COVID-19 Op-ed

Public Health or Public Order?

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Paolo Iñigo C. Sevilla
BA Anthropology, University of the Philippines, Diliman

The San Roque 21

Only a few hours before I wrote this essay, there was a violent dispersal in Sitio San Roque. San Roque is an urban poor community in Quezon City, Metro Manila. As expected, it is one of the sectors most affected by COVID-19. According to the press, a shortage of relief goods triggered the protest.[1] Residents poured into the streets demanding food, and were beaten back by baton-wielding, camouflage garbed policemen. In total, 21 protesters were detained.[2]

Under the “Enhanced Community Quarantine” (ECQ,) vulnerable sectors face hard questions, and as can be seen in the San Roque 21 incident, painful consequences.

“Where will we get our food? What happens if we violate quarantine? How will we survive?”

Amidst such uncertainties, one thing is clear. This protest, and the anger that fueled it, is rooted in hunger and the fear it brings.

Military Manila

Let us take a step back. To understand the present situation of the Philippines during COVID-19, one must take into account the relationship of the State with the Filipino people. As police and military agencies function as extensions of the State, examining how they act is paramount. Military and police operations can be divided into two domains: rural and urban. President Rodrigo R. Duterte’s war on drugs is waged by the police in the city. The War on Drugs has taken over 5,000 lives before 2019, including innocents such as the young Kian Delos Santos.[3] Military efforts extend to the countryside through the occupation of Lumad Schools[4] and the killing of peasant leaders.[5] Additionally, there is red-tagging,[6] repression of political opposition[7], and the targeting of progressive and anti-administration groups.[8] This list of abuses under Duterte’s administration pre-COVID-19 is far from complete.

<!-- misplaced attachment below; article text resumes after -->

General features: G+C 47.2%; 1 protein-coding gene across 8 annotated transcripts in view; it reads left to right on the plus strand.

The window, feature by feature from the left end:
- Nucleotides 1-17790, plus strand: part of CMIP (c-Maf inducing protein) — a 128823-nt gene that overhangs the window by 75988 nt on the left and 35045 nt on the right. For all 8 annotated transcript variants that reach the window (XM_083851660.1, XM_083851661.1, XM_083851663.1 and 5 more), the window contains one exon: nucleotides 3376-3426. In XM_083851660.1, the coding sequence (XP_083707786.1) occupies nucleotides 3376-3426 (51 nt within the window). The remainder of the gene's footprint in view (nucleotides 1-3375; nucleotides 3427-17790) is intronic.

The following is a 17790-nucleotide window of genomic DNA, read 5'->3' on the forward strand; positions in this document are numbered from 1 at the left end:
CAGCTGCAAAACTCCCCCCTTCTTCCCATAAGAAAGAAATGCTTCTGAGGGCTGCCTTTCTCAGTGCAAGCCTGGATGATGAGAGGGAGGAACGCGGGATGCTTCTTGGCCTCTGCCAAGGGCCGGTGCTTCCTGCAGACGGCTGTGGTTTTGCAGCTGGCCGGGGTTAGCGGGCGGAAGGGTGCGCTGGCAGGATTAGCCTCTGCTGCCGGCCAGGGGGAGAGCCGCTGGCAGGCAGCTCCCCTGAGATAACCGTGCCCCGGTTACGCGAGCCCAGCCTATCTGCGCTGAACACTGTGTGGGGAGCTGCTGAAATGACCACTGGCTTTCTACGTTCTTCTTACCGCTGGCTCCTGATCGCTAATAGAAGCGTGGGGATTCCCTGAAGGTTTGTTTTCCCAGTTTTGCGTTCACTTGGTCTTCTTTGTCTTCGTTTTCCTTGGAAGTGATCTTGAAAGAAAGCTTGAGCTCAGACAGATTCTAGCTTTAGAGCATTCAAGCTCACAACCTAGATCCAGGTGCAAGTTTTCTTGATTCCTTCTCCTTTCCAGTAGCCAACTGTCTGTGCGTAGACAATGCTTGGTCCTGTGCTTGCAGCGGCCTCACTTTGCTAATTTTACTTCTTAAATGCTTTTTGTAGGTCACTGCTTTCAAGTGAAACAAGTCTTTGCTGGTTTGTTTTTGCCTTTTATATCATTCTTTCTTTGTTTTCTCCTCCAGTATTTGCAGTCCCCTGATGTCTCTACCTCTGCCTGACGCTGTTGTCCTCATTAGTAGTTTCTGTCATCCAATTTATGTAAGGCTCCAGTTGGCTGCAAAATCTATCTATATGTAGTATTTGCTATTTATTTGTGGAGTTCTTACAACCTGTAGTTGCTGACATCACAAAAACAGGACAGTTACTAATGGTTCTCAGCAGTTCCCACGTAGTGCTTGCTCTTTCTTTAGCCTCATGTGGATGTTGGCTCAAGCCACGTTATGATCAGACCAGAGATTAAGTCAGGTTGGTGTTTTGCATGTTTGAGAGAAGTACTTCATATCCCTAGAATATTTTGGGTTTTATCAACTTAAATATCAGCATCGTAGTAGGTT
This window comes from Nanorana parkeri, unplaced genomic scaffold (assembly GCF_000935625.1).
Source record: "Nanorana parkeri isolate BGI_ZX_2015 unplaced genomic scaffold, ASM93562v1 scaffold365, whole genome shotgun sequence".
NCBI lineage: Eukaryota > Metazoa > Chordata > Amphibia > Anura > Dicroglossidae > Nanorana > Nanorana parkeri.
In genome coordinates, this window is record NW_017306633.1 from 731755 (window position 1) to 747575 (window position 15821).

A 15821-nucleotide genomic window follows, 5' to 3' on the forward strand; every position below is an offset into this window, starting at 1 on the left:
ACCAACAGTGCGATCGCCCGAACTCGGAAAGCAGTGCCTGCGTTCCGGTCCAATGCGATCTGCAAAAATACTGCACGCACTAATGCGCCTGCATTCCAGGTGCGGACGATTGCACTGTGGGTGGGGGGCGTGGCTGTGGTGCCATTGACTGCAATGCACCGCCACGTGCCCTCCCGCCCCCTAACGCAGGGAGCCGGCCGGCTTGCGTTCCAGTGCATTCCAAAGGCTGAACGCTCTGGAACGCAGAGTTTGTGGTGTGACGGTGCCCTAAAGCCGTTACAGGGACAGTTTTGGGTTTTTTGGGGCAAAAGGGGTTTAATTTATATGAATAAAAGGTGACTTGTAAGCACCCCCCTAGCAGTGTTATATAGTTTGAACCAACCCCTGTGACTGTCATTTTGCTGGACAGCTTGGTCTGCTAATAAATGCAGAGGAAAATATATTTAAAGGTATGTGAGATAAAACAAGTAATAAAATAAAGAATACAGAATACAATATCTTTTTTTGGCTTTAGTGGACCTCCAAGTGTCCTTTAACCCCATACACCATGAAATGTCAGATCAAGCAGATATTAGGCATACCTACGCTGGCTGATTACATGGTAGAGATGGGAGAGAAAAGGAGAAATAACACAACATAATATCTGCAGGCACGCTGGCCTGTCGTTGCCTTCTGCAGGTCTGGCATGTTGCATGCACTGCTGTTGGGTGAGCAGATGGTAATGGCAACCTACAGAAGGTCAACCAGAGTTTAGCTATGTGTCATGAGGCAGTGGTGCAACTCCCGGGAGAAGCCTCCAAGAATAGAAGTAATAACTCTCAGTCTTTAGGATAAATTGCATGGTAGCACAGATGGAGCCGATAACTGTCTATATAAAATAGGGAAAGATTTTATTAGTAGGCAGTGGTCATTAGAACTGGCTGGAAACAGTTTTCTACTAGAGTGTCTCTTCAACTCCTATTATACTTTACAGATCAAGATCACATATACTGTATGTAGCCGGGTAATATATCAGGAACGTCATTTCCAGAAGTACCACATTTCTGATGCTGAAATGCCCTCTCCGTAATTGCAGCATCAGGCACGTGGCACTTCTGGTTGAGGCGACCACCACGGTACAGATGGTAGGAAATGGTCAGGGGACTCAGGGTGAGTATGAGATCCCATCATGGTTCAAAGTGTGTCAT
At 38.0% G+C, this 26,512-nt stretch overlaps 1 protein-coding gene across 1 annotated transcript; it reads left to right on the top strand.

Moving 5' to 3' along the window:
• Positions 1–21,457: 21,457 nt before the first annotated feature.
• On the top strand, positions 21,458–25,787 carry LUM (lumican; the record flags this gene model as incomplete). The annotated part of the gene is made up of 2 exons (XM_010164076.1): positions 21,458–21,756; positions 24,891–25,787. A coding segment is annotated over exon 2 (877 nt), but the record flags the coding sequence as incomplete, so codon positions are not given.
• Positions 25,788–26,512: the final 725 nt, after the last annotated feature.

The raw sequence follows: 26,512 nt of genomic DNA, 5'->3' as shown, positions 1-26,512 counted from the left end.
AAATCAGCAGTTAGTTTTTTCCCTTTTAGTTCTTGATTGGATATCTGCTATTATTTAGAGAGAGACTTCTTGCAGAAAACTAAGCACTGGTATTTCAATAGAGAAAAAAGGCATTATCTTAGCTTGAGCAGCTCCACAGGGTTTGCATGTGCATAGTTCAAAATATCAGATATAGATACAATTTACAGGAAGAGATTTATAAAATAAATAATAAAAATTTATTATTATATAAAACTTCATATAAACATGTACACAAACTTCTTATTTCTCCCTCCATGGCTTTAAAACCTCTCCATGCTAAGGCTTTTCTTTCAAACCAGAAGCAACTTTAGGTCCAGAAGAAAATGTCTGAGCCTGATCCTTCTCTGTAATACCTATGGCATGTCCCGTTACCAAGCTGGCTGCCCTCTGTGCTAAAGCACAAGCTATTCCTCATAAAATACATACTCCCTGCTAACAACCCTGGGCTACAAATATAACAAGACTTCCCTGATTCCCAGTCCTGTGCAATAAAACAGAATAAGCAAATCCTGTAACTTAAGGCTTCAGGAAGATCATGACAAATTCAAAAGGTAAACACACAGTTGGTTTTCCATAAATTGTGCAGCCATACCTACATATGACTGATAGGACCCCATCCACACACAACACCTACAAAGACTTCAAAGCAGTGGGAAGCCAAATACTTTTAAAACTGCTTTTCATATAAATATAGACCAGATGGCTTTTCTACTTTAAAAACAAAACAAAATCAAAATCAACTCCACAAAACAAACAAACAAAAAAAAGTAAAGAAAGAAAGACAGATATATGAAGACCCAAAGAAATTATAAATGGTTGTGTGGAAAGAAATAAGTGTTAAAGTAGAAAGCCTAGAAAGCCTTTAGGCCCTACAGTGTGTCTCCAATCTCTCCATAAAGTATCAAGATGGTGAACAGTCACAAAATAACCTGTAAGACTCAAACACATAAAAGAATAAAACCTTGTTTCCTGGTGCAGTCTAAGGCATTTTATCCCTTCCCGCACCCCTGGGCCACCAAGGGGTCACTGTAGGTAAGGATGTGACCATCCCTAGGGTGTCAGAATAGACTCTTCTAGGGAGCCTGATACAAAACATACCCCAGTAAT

Clearly, Duterte’s approach to public health issues, and social issues in general, is rooted in a public security and order perspective. As such, his administration addresses them with military solutions. It comes as no surprise that human rights abuses are rampant and public mistrust and fear have become the status quo.

Emerging Issues Under ECQ

As the ECQ continues, the Administration’s iron-fist approach prioritizes “discipline” in public order over public health.  Former military generals head the large-scale efforts against the virus, and with the direct involvement of the AFP and the PNP.[9] Military presence was stark from the beginning of the ECQ with 2,500 military personnel and 2,000 police deployed to checkpoints.[10] Reports of human rights violations quickly emerged. In Paranaque, ECQ violators were forced to sit in the midday sun.[11] In another Barangay, violators were placed in dog cages.[12] Several netizens were charged by the National Bureau of Investigation due to online posts critical of the administration.[13]

These are just a few of the many emerging violations.

“Shoot them dead.”

Let us return to April first in San Roque. In less than twenty-four hours after the protest at Sitio San Roque, PRRD made a shocking, but unsurprising statement: “Shoot them dead.” In any instance of resistance from the citizens, shoot them dead; a clear and cold directive from the Chief Executive and Commander-in-Chief.[14]